Results from the Richmond Fed's latest survey of Fifth District agricultural banks indicate that credit lending conditions remained soft during the fourth quarter of 2009. Bankers reported that farm loan demand was little changed from third quarter levels and noted that the rate of loan repayments declined at a slightly quicker pace. In addition, lenders reported that requests for loan renewals or extensions grew at a slower pace. Moreover, agricultural lenders reported that farm loan availability held constant, while collateral requirements eased from third-quarter levels. Reports also indicated that interest rates for agricultural loans moved higher across all categories. Turning to farmland values, fourth-quarter land prices were above both the previous quarter and year-ago levels.
The demand for farm loans was virtually unchanged in the fourth quarter. Lenders attributed the continuing softness in loan demand to excessive year-end rainfall which hindered harvesting,field preparations and plantings. Additionally, lenders expressed concern about the ongoing volatility in commodity prices and input costs, which they expected to lower net farm income for 2009. Moreover, lenders continued to express concern about depressed product demand — particularly in the forestry and nursery sectors. On the other hand, bankers noted that many dairy, swine and cattle farms had positioned their industries for recovery.
A contact in South Carolina said that excessive year-end rains had made it difficult to harvest soybeans and that farmers had a hard time getting their wheat planted. Similarly, bankers in Virginia and West Virginia told us that unusually heavy rainfall had limited winter preparations. An analyst in North Carolina expected row crop growers to face continued volatility in commodity prices and input costs for the near term, and expected net income for most grain producers to be lower in 2009 than it has been for the past two years. Moreover, a contact in North Carolina reported that drastic reductions in housing starts had negatively impacted the forestry and nursery industries — with some loggers and nurseries going out of business. Additionally, a contact in Virginia mentioned that dairy prices had started to become profitable again, and an analyst in North Carolina indicated that feed costs for swine and cattle farmers had subsided substantially, which could result in break-even levels for 2010. Furthermore, bankers in South Carolina and Virginia noted that overall, it was a good crop year in 2009, which would lower operating loan demand in 2010.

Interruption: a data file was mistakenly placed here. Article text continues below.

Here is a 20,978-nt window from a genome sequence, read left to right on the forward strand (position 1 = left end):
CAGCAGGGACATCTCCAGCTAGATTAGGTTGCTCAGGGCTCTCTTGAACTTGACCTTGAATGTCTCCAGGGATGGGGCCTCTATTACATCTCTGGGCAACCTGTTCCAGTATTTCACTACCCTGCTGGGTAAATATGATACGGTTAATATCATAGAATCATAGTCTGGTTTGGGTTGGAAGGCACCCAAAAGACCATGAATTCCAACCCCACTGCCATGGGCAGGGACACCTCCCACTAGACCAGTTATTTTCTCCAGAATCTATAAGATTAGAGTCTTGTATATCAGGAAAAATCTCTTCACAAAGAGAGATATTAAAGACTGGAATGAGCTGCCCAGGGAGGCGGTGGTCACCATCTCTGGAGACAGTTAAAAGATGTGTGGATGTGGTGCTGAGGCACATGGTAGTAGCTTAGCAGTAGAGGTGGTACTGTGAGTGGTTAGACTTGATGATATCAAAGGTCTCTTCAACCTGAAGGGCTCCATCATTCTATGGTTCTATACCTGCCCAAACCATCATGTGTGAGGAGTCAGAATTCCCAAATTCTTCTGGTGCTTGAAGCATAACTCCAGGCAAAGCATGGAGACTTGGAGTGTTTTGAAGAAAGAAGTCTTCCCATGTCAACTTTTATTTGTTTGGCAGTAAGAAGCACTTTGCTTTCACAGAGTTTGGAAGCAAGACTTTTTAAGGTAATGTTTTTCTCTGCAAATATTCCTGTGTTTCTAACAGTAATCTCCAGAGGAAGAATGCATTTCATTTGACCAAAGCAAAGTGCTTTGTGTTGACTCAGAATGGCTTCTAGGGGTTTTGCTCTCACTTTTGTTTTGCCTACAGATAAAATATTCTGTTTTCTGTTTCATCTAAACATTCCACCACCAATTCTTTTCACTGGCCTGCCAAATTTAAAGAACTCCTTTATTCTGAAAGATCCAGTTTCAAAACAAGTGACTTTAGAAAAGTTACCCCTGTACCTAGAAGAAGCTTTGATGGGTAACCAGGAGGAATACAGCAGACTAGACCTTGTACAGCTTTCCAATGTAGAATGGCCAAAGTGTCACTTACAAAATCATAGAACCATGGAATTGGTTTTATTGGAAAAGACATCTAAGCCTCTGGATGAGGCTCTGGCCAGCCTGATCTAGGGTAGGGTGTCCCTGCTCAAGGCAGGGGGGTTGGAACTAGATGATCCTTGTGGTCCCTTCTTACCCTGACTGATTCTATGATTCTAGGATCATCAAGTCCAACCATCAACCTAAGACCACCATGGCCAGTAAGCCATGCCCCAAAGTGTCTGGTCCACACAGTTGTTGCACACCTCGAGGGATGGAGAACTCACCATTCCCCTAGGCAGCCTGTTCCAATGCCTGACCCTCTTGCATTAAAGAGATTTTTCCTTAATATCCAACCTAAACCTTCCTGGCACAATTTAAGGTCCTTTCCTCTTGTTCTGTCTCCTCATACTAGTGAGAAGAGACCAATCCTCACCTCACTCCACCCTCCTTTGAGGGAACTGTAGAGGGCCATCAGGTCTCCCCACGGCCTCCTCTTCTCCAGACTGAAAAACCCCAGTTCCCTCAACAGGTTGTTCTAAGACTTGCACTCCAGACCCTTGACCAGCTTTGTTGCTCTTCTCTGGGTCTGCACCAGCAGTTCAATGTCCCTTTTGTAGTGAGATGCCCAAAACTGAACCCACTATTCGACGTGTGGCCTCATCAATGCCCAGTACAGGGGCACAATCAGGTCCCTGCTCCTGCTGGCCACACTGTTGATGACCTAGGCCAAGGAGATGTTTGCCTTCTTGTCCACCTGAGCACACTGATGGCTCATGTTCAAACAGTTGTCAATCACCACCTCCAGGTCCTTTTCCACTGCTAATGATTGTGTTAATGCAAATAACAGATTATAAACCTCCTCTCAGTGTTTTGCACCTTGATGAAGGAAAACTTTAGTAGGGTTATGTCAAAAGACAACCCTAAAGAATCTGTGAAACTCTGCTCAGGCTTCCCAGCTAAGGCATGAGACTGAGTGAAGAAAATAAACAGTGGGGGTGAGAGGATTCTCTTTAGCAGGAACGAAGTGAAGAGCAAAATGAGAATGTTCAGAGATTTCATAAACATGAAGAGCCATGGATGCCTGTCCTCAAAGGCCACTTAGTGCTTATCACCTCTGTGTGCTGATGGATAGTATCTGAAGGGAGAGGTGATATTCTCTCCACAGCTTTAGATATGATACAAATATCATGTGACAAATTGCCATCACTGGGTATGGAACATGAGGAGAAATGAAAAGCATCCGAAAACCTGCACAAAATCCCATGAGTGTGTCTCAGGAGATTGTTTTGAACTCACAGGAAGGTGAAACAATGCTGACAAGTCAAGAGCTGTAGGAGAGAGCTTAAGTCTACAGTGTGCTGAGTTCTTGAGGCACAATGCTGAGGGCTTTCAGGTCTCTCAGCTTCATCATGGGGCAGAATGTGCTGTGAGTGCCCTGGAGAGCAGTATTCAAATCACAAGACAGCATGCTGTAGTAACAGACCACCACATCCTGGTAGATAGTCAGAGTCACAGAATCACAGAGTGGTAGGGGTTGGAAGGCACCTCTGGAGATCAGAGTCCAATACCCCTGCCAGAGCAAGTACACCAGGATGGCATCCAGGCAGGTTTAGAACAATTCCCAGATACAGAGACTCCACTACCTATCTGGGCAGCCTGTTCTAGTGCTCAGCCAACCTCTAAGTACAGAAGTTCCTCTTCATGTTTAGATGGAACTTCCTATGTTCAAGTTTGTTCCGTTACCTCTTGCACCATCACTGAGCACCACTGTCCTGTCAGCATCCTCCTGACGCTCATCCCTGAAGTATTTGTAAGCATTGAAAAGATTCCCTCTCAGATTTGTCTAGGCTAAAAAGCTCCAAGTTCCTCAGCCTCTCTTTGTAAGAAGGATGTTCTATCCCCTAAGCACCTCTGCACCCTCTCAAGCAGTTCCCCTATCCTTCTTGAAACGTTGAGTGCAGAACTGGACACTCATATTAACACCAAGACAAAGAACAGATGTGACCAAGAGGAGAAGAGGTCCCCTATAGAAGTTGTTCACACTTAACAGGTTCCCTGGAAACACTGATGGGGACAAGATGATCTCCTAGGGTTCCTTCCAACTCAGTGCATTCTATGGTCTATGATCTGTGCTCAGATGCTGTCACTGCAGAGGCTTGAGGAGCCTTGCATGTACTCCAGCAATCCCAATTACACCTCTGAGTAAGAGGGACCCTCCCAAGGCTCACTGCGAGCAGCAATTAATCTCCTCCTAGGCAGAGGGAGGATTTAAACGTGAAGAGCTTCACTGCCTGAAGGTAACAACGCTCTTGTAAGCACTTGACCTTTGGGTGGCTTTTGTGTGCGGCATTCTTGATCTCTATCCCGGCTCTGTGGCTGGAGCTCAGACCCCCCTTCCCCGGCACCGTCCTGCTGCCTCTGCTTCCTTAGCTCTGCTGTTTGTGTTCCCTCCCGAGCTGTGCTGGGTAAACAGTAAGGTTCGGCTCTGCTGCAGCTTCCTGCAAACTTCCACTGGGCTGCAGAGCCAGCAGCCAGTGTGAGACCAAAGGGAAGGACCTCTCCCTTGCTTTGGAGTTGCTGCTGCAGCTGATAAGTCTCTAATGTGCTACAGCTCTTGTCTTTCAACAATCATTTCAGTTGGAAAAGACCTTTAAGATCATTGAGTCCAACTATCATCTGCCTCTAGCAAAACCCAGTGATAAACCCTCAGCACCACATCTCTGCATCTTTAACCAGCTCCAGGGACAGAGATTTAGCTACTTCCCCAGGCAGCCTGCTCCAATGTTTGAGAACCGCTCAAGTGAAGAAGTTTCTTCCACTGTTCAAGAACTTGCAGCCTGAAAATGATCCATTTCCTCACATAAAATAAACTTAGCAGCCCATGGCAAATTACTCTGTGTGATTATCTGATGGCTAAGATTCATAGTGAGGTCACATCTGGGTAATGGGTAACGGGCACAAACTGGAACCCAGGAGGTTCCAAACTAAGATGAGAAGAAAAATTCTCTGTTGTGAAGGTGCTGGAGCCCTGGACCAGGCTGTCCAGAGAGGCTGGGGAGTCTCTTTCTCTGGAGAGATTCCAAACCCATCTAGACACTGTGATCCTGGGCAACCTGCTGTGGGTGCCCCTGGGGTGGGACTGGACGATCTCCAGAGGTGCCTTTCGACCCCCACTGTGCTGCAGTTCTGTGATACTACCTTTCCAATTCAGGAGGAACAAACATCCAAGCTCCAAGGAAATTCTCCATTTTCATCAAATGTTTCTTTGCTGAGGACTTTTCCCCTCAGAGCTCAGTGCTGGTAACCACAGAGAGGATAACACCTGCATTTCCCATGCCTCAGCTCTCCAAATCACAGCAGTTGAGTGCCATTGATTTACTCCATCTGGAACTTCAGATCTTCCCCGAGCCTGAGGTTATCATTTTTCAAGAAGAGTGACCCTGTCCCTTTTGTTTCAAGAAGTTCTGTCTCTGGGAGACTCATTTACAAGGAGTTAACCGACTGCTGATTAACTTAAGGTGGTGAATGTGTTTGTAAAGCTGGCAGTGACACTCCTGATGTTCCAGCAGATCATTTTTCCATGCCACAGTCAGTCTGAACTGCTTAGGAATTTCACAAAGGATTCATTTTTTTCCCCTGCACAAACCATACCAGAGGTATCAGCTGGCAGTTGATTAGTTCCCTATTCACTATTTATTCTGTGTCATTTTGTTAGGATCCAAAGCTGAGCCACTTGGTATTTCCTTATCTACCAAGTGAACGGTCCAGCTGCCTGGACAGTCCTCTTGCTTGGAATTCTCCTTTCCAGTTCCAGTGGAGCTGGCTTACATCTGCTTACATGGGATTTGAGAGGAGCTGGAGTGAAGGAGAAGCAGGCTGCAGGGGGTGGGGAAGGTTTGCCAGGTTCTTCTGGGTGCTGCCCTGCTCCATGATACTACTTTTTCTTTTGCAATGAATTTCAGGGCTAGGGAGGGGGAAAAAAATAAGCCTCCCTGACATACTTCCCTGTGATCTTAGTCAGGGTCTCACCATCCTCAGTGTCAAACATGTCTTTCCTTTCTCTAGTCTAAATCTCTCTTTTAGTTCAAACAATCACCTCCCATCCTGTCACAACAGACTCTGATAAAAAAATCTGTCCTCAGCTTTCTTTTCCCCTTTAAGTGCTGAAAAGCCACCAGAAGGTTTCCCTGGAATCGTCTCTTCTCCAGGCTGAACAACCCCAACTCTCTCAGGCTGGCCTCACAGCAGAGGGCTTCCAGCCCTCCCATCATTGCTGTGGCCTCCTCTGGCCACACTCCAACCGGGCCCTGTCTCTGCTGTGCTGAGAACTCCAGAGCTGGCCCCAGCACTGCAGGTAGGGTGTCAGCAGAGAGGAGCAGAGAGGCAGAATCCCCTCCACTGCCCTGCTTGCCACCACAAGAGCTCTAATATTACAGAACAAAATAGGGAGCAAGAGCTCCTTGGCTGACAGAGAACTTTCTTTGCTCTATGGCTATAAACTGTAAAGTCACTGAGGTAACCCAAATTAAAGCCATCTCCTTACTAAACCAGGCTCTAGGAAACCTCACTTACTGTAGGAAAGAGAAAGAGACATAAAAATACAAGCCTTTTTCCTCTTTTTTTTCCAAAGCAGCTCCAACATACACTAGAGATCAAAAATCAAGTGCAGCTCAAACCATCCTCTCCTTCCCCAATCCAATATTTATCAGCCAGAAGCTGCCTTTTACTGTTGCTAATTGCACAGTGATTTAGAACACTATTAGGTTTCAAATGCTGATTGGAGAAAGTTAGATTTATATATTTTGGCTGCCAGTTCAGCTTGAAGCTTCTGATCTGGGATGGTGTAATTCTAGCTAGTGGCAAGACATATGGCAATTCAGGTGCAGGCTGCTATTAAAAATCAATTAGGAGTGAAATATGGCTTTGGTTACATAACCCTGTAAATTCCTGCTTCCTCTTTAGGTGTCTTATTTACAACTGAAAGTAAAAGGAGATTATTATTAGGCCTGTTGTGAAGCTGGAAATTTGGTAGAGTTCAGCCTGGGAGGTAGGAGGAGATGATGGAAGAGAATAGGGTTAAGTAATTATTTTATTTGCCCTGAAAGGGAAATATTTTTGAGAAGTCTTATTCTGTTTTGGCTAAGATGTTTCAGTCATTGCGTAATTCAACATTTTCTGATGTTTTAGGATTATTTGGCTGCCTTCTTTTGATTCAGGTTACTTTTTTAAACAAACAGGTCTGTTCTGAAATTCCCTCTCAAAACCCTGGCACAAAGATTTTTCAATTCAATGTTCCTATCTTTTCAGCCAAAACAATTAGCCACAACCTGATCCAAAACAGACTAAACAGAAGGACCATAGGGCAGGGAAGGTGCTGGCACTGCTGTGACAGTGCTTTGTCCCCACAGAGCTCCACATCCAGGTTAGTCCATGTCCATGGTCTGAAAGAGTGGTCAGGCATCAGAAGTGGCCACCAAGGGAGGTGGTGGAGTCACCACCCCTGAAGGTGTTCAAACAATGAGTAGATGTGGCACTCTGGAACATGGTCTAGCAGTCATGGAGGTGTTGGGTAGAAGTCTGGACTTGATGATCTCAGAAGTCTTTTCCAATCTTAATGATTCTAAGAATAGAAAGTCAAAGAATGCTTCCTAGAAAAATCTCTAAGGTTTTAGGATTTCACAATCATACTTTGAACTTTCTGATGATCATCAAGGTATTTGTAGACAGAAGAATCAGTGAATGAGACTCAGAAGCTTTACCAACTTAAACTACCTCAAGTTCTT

Supporting these expectations, the forward looking index of anticipated demand for operating loans over the next three months moved down nineteen points to −25. In other categories, the expected demand for crop storage loans lost seventeen points to −36 and the reading for dairy loans declined fourteen points to −50. In contrast, anticipated demand for farm machinery loans advanced twenty points to −18 and the expectations for feeder cattle loans gained seven points to −43.
Interest rates for agricultural loans moved higher across all categories during the fourth quarter. Compared to third quarter levels, rates for long-term real estate loans moved up 9 basis points and rates for feeder cattle and operating loans each increased 6 basis points. In the intermediate-term loans category, interest rates edged up 2 basis points.
In the fourth quarter, 75 percent of lenders reported that they had actively sought new farm loans, which was unchanged from last quarter's reading. Moreover, the funds availability index held constant at 0.
During the fourth quarter, the quality of agricultural credit was mixed. Loan repayment rates contracted at a quicker pace, as the index lost twelve points to −25, while the loan renewals index retreated 25 points to end at 6. In addition, the index for collateral requirements eased six points to finish at 50.
The market value of good farmland averaged $3,456 per acre in the fourth quarter, 3.5 percent above the third quarter reading and 5.2 percent above the mark from a year earlier. Looking forward, however, bankers anticipated that farmland prices would decline at a slightly quicker pace during the first quarter of 2010; the index for expected land values moved down six points to −31.
Senior Economic Analyst